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62. Jahrestagung der Deutschen Gesellschaft für Neurochirurgie (DGNC)
Joint Meeting mit der Polnischen Gesellschaft für Neurochirurgen (PNCH)

Deutsche Gesellschaft für Neurochirurgie (DGNC) e. V.

07. - 11. Mai 2011, Hamburg

Clipping after coiling – neurosurgical management of cerebral aneurysms previously treated with endovascular therapy

Meeting Abstract

  • R. Brucker - Neurochirurgische Klinik, Klinikum Ingolstadt
  • D. Vorwerk - Institut für diagnostische und interventionelle Radiologie, Klinikum Ingolstadt
  • M. Schmutzler - Neurochirurgische Klinik, Klinikum Ingolstadt
  • S. Asgari - Neurochirurgische Klinik, Klinikum Ingolstadt

Deutsche Gesellschaft für Neurochirurgie. Polnische Gesellschaft für Neurochirurgen. 62. Jahrestagung der Deutschen Gesellschaft für Neurochirurgie (DGNC), Joint Meeting mit der Polnischen Gesellschaft für Neurochirurgen (PNCH). Hamburg, 07.-11.05.2011. Düsseldorf: German Medical Science GMS Publishing House; 2011. DocMO.11.08

DOI: 10.3205/11dgnc085, URN: urn:nbn:de:0183-11dgnc0854

Veröffentlicht: 28. April 2011

© 2011 Brucker et al.
Dieser Artikel ist ein Open Access-Artikel und steht unter den Creative Commons Lizenzbedingungen (http://creativecommons.org/licenses/by-nc-nd/3.0/deed.de). Er darf vervielfältigt, verbreitet und öffentlich zugänglich gemacht werden, vorausgesetzt dass Autor und Quelle genannt werden.


Gliederung

Text

Objective: With the growing number of interventionally treated cerebral aneurysms with detachable coils and the unavoidable risk of neck remnant and coil compaction, the frequency of Guglielmi detachable coils (GDC)-packed aneurysms requiring neurosurgical management is increasing. We present a consecutive series of 11 patients who underwent microsurgical clipping after primary coil embolization with GDC.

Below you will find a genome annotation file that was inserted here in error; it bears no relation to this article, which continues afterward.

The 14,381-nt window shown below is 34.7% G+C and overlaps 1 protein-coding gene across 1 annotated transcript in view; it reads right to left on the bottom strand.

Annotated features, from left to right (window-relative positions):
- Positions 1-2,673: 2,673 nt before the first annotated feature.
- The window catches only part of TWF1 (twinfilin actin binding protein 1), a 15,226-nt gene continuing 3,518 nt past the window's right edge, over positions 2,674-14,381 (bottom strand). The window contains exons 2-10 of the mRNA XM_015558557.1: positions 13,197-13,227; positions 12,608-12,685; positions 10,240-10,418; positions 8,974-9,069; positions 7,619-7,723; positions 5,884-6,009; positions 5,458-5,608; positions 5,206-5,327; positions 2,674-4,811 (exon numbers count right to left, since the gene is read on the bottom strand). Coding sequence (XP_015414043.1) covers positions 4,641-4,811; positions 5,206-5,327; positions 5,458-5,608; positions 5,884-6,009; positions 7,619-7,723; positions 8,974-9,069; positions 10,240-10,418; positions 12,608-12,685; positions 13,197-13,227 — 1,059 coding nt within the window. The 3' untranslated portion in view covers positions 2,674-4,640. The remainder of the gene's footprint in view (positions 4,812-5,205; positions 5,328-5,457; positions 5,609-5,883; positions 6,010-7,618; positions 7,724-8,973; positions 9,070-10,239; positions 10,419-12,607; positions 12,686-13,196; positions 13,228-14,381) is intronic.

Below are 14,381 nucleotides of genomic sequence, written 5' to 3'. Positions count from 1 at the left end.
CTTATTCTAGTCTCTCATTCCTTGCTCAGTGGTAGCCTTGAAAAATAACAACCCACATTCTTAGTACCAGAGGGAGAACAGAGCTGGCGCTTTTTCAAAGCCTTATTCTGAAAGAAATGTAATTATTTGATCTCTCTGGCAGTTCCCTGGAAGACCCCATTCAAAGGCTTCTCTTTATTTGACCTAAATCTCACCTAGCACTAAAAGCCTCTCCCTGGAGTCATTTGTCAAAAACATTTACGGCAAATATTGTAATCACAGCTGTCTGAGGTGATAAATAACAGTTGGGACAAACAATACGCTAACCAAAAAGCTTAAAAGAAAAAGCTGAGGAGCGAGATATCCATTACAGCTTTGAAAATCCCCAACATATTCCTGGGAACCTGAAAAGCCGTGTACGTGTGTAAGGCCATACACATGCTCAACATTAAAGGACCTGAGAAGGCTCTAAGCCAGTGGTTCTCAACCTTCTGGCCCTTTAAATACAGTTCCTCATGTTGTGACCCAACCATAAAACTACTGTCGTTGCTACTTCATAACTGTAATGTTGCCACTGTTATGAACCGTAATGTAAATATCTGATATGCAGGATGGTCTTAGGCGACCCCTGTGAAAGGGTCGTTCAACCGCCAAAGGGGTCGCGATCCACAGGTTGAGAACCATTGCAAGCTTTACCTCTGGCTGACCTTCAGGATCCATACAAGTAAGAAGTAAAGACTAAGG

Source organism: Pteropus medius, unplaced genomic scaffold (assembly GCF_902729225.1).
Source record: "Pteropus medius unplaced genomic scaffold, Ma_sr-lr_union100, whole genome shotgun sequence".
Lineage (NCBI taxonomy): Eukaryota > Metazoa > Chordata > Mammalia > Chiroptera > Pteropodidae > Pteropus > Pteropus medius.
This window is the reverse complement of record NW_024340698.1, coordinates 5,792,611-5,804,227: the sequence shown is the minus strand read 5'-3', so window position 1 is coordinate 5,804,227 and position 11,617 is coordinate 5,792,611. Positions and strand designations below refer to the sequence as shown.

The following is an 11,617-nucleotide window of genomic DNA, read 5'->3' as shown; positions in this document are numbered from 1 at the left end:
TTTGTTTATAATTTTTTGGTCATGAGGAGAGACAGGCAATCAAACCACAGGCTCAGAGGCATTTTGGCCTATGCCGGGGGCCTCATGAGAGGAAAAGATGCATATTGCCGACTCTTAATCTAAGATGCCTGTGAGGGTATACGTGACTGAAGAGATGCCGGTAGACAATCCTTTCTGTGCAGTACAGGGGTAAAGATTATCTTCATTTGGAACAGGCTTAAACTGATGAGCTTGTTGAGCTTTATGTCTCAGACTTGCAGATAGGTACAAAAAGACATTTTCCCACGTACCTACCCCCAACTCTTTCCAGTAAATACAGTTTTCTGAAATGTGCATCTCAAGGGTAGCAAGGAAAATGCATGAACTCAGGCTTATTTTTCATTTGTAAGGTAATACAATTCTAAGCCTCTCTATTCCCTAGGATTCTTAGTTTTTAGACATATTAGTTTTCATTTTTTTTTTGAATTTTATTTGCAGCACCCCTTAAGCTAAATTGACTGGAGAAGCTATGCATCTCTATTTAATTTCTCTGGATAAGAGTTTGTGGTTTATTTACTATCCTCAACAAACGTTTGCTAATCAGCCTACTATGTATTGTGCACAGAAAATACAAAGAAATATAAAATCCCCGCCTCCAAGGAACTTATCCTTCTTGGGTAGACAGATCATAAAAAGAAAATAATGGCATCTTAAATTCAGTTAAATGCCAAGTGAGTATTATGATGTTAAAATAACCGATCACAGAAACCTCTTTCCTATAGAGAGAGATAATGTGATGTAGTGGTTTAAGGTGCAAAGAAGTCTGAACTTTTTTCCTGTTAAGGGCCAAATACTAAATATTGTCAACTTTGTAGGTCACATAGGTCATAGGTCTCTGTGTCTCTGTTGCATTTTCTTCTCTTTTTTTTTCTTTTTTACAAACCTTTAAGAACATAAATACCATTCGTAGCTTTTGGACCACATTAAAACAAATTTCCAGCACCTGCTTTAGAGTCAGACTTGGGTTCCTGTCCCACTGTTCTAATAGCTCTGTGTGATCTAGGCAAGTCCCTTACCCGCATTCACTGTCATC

Methods: This retrospective analysis includes 11 patients who underwent previous GDC packing of their cerebral aneurysms. In all of these patients treated between June 2009 and December 2010, microsurgical clip ligation was necessary because of enlargement of the initial neck remnant or coil compaction with reperfusion of the aneurysm. The age of the patients ranged between 41 and 68 years. (mean 49 years). Clinical postoperative outcome was evaluated using the Glasgow Outcome Scale. The post-coiling and follow-up angiographic findings were categorized as follows: neck remnant with recanalization (n=2) and coil compaction (n=9). All aneurysms were located in the anterior circulation; internal carotid artery (n=2), middle cerebral artery (n=3), anterior communicating artery (n=5) and pericallosal artery (n=1). In all patients, intraoperative monitoring of somatosensory evoked potentials and microscope-integrated near-infrared indocyanine green videoangiography were performed. The patients were followed angiographically and clinically.

Results: In our study all aneurysms in 11 patients were able to be successfully clipped with preservation of the parent vessel and confirmed angiographically. No hemorrhage occurred during the surgical clipping and removal of the coils was not necessary in all cases. All patients had an excellent neurological outcome with a GOS of 5. In 3 cases with residual aneurysm configuration under 4 mm, we noted a hot spot in the neck area.

Conclusions: In the literature, annual rebleeding rates of previously coiled aneurysms with neck remnants were estimated at about 0.8% per patient and year. Surgical clipping is a safe alternative approach for reperfused aneurysms that cannot be treated again interventionally for various reasons.